Giving someone some loose change as a lesson on making them mindful about going splat in society seems a little more on the side of wise than "crazy."
And, this is basic Zen. "Because delusions in the trainees minds were topsy-turvy," the sages true did use all means so varied, even though to say that black was white."
People who participate in Zen are consenting individuals. That line I just quoted is stated so much on an everyday basis in temples, to disregard any idea of lack of "informed consent."
If this practice isn't suited for everybody, that's fine, but it doesn't have to be perfect, nor do people teaching it have to be, or get it right every time.
People are allowed to make mistakes. Maybe that teaching wasn't as profound to him, or come across as intended. It doesn't mean it wasn't good to try.
We're human beings, not the Eternal, human beings make mistakes.
As the old saying goes; "to err, is human."
Zen masters are not gods.
Posts : 915
Join date : 2010-07-27
|Subject: Re: The Story of the Three Dimes Wed May 01, 2013 7:41 pm|| |
- Sara H wrote:
- Giving someone some loose change as a lesson on making them mindful about going splat in society seems a little more on the side of wise than "crazy."
Any opinion you or I have about Josh's experience is based on a view from the outside. What he experienced is something we're not really privy to, and how he understands it going forward is his process and responsibility. It's not just a question of respect, but of acknowledging that we really don't know. Everything you've said about Josh's experience is really a reflection of your own, not his.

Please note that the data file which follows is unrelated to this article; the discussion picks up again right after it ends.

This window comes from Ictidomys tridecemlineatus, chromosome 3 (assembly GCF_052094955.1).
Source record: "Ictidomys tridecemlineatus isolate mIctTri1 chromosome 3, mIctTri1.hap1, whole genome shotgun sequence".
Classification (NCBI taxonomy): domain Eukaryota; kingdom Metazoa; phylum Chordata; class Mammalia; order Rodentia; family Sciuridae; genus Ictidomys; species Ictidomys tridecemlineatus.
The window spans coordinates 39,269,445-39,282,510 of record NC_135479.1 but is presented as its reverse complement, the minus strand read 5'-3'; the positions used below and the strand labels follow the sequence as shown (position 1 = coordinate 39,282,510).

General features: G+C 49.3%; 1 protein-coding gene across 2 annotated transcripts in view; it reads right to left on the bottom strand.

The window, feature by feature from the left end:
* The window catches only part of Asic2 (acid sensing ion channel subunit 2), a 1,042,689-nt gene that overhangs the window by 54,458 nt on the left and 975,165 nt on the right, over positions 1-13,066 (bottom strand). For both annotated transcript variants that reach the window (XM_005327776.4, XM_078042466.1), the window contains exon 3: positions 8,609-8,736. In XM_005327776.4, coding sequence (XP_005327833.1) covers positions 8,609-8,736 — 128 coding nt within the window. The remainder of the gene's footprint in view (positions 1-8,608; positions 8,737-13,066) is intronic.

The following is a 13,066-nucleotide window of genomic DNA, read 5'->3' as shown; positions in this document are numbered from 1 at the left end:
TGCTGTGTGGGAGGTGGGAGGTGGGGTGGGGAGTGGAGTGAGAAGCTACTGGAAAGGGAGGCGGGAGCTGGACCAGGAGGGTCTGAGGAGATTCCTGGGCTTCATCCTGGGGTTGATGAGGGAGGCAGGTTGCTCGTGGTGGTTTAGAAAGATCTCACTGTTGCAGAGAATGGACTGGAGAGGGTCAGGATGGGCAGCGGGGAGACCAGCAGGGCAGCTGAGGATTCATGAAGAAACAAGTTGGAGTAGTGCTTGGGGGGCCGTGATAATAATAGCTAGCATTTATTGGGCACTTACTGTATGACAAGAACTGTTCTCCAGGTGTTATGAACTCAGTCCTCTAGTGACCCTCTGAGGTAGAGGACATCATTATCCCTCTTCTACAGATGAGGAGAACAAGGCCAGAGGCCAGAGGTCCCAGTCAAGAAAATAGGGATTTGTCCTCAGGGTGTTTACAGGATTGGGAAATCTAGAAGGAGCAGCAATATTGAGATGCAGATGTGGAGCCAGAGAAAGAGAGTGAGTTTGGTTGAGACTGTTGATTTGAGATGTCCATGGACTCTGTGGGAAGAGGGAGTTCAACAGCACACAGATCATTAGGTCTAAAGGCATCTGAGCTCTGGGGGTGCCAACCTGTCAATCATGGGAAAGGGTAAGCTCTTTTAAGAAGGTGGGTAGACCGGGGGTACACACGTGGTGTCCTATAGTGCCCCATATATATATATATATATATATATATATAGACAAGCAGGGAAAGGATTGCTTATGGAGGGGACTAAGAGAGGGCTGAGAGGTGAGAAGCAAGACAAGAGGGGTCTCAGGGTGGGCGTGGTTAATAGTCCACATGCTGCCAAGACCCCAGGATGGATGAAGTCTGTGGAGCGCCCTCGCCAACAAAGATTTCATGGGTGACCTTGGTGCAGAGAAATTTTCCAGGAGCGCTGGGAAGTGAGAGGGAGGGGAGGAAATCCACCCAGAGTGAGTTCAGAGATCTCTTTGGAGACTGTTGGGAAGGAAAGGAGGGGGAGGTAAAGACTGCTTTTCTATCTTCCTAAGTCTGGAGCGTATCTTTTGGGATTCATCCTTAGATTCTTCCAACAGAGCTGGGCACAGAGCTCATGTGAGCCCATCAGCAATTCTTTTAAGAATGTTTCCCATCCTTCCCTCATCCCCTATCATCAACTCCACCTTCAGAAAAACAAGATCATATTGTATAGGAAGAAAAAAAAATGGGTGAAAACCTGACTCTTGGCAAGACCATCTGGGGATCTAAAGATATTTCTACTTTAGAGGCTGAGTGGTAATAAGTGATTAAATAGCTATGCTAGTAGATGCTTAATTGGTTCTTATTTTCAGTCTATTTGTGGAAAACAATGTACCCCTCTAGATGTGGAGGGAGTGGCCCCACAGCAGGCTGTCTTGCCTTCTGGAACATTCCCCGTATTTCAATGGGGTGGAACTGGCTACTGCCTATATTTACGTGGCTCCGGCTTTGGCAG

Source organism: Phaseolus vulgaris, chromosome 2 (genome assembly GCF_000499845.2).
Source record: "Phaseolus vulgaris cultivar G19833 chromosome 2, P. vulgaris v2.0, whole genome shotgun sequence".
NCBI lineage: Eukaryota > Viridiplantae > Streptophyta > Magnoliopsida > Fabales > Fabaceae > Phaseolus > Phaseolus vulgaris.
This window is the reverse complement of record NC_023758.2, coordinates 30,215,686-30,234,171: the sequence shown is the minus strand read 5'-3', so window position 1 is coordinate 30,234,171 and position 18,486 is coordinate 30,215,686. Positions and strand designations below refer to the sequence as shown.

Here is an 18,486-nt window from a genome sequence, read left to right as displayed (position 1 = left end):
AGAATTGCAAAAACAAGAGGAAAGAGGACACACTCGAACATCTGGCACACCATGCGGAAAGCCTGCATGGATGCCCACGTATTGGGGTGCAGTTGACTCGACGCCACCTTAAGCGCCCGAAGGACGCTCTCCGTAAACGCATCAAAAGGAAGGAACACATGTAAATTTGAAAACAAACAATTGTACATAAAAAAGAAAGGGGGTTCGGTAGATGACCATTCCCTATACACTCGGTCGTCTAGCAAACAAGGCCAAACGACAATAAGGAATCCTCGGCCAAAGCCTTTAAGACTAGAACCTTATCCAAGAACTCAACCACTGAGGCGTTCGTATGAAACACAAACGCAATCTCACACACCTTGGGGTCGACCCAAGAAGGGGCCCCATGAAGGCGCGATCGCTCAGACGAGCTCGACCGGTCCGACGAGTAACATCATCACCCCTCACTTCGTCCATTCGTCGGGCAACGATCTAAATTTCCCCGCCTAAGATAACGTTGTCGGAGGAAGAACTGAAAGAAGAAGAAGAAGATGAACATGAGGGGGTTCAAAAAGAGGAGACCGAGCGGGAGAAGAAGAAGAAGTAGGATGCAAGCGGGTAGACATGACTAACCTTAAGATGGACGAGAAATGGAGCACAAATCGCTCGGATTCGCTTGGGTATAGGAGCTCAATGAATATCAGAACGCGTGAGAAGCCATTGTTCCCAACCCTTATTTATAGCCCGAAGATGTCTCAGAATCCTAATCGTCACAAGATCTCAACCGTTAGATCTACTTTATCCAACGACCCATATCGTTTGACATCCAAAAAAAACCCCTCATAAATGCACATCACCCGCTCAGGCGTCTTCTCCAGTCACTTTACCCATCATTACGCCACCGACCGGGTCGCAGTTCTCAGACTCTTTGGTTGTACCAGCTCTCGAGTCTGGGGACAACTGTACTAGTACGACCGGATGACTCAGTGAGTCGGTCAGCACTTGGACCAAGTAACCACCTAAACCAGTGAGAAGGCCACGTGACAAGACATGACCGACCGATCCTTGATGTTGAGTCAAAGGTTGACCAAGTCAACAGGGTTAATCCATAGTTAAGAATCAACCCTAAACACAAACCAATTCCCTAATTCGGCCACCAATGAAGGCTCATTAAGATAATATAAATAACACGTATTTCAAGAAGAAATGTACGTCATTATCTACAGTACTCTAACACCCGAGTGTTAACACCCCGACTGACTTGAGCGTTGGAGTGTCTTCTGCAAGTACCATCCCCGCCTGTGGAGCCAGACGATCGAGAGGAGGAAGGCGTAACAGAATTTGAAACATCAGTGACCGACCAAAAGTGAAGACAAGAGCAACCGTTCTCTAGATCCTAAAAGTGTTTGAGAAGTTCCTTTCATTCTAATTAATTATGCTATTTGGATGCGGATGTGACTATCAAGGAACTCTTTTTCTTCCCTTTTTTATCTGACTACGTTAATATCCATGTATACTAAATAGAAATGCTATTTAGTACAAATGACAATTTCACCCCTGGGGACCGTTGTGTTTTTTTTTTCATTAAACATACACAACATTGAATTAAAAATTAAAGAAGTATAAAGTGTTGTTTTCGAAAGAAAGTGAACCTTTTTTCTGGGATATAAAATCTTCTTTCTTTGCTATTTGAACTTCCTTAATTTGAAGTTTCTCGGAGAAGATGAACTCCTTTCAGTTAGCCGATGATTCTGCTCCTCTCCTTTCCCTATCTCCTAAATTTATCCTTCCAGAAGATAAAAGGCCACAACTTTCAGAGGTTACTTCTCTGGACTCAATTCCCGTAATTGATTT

Posts : 23
Join date : 2012-11-17
|Subject: Re: The Story of the Three Dimes Wed May 01, 2013 8:33 pm|| |
She knew him better than any other teacher could know a disciple, looking at those things, if it were me, I might have done the exact same thing as she did, if he were my disciple.
The point is not a matter of who's right and who's wrong. That's beside the point.
The point was that she was trying one last time, to send him in a good direction, as best she possibly could.
The fact that she gave him something physical to hold on to, reminds him of those three things, but also deepens his hate for her in the process. But that doesn't diminish the help that she tried to give him. Even at her very last, she was trying to help him.
Posts : 602
Join date : 2010-11-14
Age : 73
Location : Bedfordshire, UK
|Subject: Re: The Story of the Three Dimes Wed May 01, 2013 8:43 pm|| |
Sara I'm afraid informed consent does not hold in this case. For a start Josh had clearly withdrawn his consent by saying he was leaving. And in any case informed consent is only a partial mitigation there are many cases where it does not really apply because the relationship is so unequal. Under those circumstances, and the teacher pupil relationship in all of its forms is certainly one of them, the duty of care has primacy. As to ones own actions one is always responsible for them, good or bad, with intended consequences and unintended consequences; teaching, crazy or sane, is never an excuse. That's where Nansen's cat points. You argue that JK was giving a final teaching out of compassion; my experience of her attitude towards a number of leavers was that she was fond of final 'teachings' that showed her superiority and caused nothing but turmoil to the taught. I've seen people leaving in this kind of situation on a number of occasions and under a number of circumstances, and seen them handled well and handled badly, sometimes even vindictively. I fear JK veered towards the latter.